Weather was rather poor that day – rainy on and off – and it deterred us from our original plans of getting a boat to go island-hopping.
But we managed to drop by Pantai Pasir Hitam…
The sand really is black – but only the top layer.
Boats around the beach.
We drove to Tanjung Rhu and came across this restaurant. Some of the others had heard it was highly recommended so we decided to stop there for lunch. Lunch was pretty good! And the atmosphere was pleasant – right by the beach. The weather during lunch was good, which added to the… enjoyability. haha
The beach, as seen from my seat if I was to turn around.
After lunch, we wandered out to the beach to hang around aimlessly for a bit and take photos.
A little way further down the beach there were people doing watersports – some jetskiing and some parasailing.
We split up after lunch – half of us went for a mangrove tour, and the other half went to find a beach on which to imbibe alcohol. heh
I picked the mangrove tour. This is the prow of the boat as we headed out to the mangroves in the geopark.
My super-zoom lens came in handy for taking pictures of the eagles. It was quite difficult to get any decent pictures from the boat given the movement of the boat and the water. This was one of the better pics.
The eagles appeared as soon as someone – on another tour boat – threw out some food for them.
There were monkeys in the mangrove.
And we stopped at Gua Musang, the Bat Cave. This sign sternly forbade us from talking inside the small cave.
There were bats inside but I couldn’t get a picture of them given the darkness. Nevertheless, we tiptoed through the cave – I don’t think anyone wanted to have bats descending on us. haha
Typical mangrove tree roots.
Apparently this is a Cycad, a primitive plant that predates the dinosaurs. Or so a signboard nearby declared.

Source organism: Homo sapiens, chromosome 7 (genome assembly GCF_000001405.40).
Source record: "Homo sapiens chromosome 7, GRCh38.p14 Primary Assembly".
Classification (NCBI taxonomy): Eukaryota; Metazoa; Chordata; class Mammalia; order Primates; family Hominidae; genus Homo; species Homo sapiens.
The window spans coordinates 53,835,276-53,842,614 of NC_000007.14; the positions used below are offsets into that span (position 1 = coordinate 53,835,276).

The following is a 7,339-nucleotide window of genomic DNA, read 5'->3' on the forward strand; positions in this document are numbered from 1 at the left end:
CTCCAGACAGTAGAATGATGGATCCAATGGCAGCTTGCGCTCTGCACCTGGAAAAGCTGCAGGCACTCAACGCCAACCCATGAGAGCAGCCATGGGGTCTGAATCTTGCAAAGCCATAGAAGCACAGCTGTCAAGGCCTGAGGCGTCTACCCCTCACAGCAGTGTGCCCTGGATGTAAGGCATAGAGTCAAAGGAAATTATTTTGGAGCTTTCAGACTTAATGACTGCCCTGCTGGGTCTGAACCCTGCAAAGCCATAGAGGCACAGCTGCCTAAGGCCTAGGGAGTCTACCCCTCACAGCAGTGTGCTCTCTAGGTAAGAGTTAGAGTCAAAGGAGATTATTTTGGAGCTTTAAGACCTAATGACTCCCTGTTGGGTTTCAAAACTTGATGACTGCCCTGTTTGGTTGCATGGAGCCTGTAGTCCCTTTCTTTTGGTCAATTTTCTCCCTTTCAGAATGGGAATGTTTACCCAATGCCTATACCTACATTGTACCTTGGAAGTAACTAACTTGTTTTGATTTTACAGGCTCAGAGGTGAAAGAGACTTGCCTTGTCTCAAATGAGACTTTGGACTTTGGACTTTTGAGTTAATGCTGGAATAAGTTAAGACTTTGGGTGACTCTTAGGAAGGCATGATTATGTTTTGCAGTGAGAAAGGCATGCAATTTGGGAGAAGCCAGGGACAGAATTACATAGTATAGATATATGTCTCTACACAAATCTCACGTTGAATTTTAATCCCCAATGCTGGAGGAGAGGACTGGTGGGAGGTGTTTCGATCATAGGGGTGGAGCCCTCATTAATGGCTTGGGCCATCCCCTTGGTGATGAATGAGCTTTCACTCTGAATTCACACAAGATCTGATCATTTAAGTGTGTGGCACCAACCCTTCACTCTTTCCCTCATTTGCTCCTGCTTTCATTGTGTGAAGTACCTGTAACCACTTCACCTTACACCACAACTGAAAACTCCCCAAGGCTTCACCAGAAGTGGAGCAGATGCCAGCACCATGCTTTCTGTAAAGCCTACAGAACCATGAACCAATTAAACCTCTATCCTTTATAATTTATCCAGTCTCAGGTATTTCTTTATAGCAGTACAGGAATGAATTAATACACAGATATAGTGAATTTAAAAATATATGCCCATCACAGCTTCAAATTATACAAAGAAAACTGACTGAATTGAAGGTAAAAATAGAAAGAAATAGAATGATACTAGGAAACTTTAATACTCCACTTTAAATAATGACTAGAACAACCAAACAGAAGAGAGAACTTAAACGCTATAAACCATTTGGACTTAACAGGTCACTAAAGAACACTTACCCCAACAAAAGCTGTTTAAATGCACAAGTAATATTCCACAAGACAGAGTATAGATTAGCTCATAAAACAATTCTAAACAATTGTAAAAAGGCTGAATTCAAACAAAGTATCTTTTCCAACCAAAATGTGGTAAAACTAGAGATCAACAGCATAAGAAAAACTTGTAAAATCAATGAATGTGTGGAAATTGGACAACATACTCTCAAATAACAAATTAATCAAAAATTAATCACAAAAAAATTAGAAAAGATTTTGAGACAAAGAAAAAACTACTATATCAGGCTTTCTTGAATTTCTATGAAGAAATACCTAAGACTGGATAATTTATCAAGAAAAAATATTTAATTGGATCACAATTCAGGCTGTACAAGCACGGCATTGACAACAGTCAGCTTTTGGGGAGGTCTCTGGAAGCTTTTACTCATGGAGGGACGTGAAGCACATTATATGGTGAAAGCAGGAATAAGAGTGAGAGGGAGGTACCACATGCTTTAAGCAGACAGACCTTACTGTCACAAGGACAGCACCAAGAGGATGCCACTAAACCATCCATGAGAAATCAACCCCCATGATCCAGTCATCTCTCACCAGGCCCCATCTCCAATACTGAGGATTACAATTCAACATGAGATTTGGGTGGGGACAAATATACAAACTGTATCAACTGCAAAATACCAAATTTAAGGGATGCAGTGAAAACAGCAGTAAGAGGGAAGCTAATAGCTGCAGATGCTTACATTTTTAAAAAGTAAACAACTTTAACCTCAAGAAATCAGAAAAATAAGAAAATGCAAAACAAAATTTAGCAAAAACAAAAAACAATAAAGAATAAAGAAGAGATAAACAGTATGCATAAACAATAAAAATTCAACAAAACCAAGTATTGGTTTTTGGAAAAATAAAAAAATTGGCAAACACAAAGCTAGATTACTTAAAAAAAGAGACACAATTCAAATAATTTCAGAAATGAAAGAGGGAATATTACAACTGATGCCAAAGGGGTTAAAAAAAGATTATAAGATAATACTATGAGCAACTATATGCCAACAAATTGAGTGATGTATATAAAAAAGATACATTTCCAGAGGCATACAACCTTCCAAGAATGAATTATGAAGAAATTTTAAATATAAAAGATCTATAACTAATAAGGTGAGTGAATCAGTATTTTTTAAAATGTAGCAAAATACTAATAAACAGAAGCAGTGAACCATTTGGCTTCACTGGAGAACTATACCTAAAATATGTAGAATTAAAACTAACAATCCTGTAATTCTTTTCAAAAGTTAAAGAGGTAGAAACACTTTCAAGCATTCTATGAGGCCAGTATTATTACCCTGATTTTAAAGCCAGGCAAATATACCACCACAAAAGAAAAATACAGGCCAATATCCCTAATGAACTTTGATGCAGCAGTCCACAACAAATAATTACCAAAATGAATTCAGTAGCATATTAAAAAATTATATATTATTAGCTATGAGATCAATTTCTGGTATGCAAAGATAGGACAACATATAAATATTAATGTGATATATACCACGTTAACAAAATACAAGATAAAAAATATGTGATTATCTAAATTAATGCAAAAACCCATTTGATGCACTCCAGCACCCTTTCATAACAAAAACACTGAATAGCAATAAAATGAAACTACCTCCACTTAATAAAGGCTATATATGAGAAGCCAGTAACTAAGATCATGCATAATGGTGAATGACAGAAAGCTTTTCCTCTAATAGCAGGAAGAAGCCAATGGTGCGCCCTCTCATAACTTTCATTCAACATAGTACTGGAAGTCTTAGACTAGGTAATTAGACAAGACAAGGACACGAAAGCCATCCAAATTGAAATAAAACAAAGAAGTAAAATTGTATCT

Unusual stalactites that bend outward because they’re influenced by a type of moss that grows on them. I thought this was interesting.
This sign… only makes people like me and Nadia even more curious to find out what snake is up there or whether there is (still) a snake at all.
The sign on the cliff reminds us that we are in the Kilim Geoforest Park.
We saw this monitor lizard basking on a rock.
Our last stop was at the fish farm. I have pictures but I don’t feel like putting them up here. I was quite displeased with the state of the poor fish there. The net cages they were kept in did not look like they were in the best condition. There were, amongst other fish, a decent-sized leopard shark and several stingrays, one of which was quite large. The largest stingray seemed to have some sort of injury on its head. And there were what looked like small pufferfish. I saw one of the boys working there pick one up and pull at the fish to demonstrate something to the other tourists who were with him. We happened to be looking that way and after a few moments of horrified staring, we all turned away because it looked absolutely cruel.
The weather had been fine up until the point where we decided to finally leave the fish farm. It began to pour cats and dogs. Then we ran to our boat… whilst every other tourist there ran for the shelter of the small restaurant. And we got absolutely, totally drenched. The rain got in and pelted us from all directions. Sitting in the boat, we wondered aloud: Why didn’t we run for shelter instead of the boat?? Azman offered this suggestion: it’s city-slicker thinking – run for the car and go home. HAHAH It seemed appropriate.
Soaked from head to toe, we decided to head back to the tower house to dry off and change before we met up with the others for dinner. When we finally met the rest several hours later, we felt quite tired but I didn’t realise we looked so exhausted until Lydia remarked on how tired we all appeared. hahah Anyway, dinner was at a restaurant in Pantai Cenang. Pretty good food too! But I was so glad to get back after that.